Stanford's Geographical Establishment. London : Edward Stanford, 26 & 27, Cockspur St., Charing Cross, S.W. (1901)

Central London, north east (1901) FREE DOWNLOAD
Central London, north east.
Stanford's Geographical Establishment. London : Edward Stanford, 26 & 27, Cockspur St., Charing Cross, S.W. (1901)

Cruchley's New Plan of London (1848) FREE DOWNLOAD
Cruchley's New Plan of London Shewing all the new and intended improvements to the Present Time. - Cruchley's Superior Map of London, with references to upwards of 500 Streets, Squares, Public Places & C. improved to 1848: with a compendium of all Place of Public Amusements also shewing the Railways & Stations.
G. F. Cruchley

Cary's New And Accurate Plan of London and Westminster (1818) FREE DOWNLOAD
Cary's map provides a detailed view of London. With print date of 1 January 1818, Cary's map has 27 panels arranged in 3 rows of 9 panels, each measuring approximately 6 1/2 by 10 5/8 inches. The complete map measures 32 1/8 by 59 1/2 inches. Digitising this map has involved aligning the panels into one contiguous map.
John Cary

John Rocque Map of London (1762) FREE DOWNLOAD
John Rocque (c. 1709–1762) was a surveyor, cartographer, engraver, map-seller and the son of Huguenot émigrés. Roque is now mainly remembered for his maps of London. This map dates from the second edition produced in 1762. London and his other maps brought him an appointment as cartographer to the Prince of Wales in 1751. His widow continued the business after his death. The map covers central London at a reduced level of detail compared with his 1745-6 map.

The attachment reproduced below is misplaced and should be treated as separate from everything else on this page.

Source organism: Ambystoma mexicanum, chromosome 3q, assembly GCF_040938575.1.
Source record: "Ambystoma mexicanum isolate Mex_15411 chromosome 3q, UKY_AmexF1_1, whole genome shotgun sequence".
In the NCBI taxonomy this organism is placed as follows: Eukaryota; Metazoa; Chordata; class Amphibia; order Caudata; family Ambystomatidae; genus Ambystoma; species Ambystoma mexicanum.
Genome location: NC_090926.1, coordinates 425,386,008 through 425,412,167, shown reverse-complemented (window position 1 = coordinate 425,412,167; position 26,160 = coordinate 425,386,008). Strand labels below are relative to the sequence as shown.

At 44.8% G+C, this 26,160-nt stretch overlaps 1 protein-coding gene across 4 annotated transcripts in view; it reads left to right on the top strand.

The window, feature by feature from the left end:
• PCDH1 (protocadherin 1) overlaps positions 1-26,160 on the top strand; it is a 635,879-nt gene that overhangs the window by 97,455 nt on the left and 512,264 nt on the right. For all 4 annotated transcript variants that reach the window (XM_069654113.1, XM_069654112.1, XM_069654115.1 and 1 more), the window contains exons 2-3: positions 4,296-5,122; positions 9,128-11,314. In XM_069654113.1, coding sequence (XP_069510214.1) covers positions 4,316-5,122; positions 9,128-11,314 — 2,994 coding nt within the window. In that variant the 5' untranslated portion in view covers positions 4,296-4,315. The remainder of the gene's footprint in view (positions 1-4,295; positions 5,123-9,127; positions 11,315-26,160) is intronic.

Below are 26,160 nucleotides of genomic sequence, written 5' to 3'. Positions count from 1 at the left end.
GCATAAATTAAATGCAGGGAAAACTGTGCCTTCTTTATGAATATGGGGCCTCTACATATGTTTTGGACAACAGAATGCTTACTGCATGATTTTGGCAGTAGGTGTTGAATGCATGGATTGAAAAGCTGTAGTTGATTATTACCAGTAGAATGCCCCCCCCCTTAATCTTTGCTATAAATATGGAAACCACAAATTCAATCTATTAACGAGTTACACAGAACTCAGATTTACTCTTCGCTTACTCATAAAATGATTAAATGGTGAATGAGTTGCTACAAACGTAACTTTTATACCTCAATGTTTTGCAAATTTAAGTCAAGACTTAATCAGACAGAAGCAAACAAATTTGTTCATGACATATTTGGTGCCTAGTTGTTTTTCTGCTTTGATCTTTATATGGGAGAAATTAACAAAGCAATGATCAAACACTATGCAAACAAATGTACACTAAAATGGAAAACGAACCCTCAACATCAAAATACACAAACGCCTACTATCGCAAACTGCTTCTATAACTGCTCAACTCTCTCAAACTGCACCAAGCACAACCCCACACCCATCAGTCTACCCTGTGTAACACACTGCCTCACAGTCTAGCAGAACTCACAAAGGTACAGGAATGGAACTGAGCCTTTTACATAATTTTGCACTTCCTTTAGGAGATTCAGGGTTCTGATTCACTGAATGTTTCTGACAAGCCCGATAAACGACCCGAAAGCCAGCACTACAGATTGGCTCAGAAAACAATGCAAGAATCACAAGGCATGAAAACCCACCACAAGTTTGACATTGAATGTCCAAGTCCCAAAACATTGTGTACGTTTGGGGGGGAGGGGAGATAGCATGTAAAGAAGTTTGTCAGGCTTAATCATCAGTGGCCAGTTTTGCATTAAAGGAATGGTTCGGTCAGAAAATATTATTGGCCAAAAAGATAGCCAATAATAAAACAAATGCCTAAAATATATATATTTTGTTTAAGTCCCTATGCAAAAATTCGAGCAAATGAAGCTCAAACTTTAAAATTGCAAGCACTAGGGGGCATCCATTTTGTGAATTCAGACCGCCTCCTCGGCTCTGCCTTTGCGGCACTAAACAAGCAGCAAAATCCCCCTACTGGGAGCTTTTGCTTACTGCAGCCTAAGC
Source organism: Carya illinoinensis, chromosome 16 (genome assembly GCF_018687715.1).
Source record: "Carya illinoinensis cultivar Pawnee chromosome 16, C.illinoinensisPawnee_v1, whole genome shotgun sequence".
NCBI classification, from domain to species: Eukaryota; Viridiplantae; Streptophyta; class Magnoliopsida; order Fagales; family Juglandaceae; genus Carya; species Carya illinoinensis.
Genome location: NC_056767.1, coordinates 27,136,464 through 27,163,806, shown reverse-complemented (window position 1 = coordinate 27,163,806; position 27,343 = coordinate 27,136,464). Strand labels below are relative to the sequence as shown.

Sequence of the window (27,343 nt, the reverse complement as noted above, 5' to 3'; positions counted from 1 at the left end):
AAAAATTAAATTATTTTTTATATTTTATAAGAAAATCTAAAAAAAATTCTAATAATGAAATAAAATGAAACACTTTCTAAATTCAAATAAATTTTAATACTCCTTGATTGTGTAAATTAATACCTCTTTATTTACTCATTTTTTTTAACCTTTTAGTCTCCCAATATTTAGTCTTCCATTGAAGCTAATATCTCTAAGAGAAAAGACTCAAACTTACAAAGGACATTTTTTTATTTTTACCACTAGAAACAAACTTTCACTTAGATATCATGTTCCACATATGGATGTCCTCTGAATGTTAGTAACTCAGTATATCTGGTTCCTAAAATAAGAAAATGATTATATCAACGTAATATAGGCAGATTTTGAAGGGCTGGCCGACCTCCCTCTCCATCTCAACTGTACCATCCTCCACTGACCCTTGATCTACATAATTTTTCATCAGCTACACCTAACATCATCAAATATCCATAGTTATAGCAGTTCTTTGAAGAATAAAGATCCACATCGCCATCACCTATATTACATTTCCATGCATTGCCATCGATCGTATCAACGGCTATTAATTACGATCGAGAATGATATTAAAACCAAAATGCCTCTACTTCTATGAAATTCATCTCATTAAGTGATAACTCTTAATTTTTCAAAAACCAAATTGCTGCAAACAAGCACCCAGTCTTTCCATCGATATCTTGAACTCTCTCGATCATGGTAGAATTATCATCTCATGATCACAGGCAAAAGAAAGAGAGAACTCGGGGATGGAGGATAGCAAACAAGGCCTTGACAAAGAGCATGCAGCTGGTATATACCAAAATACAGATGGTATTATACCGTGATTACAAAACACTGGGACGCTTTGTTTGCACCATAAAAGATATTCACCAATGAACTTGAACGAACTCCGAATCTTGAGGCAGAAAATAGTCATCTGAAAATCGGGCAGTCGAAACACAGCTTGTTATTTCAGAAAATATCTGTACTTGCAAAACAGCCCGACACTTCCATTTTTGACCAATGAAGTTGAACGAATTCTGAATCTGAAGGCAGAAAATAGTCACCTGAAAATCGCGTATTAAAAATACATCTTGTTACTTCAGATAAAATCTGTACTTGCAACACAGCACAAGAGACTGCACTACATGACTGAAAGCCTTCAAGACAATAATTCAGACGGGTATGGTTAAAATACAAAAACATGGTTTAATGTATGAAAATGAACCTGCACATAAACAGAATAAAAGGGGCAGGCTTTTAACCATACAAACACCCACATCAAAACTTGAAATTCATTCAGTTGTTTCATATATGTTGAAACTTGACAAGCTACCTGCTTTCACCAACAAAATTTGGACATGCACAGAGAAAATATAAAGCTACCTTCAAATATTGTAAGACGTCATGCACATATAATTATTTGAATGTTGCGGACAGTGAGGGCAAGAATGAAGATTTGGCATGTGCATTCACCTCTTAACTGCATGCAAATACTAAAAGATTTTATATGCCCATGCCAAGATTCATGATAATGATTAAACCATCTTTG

John Rocque, The Strand, London

Society for the Diffusion of Useful Knowledge (1843) FREE DOWNLOAD
Engraved map. Hand coloured.
Chapman and Hall, London

Society for the Diffusion of Useful Knowledge (1836) FREE DOWNLOAD
Engraved map. Hand coloured. Insets: A view of the Tower from London Bridge -- A view of London from Copenhagen Fields. Includes views of facades of 25 structures "A comparison of the principal buildings of London."
Chapman and Hall, London

Environs of London (1832) FREE DOWNLOAD
Engraved map. Hand coloured. Relief shown by hachures. A circle shows "Extent of the twopenny post delivery."
Chapman and Hall, London

London Underground Map (1921).  FREE DOWNLOAD
London Underground map from 1921.
London Transport

The Environs of London (1865).  FREE DOWNLOAD
Prime meridian replaced with "Miles from the General Post Office." Relief shown by hachures. Map printed in black and white.
Published By J. H. Colton. No. 172 William St. New York

London Underground Map (1908).  FREE DOWNLOAD
London Underground map from 1908.
London Transport

Ordnance Survey of the London region (1939) FREE DOWNLOAD
Ordnance Survey colour map of the environs of London 1:10,560 scale
Ordnance Survey. Crown Copyright 1939.

Outer London (1901) FREE DOWNLOAD
Outer London shown in red, City of London in yellow. Relief shown by hachures.
Stanford's Geographical Establishment. London : Edward Stanford, 26 & 27, Cockspur St., Charing Cross, S.W. (1901)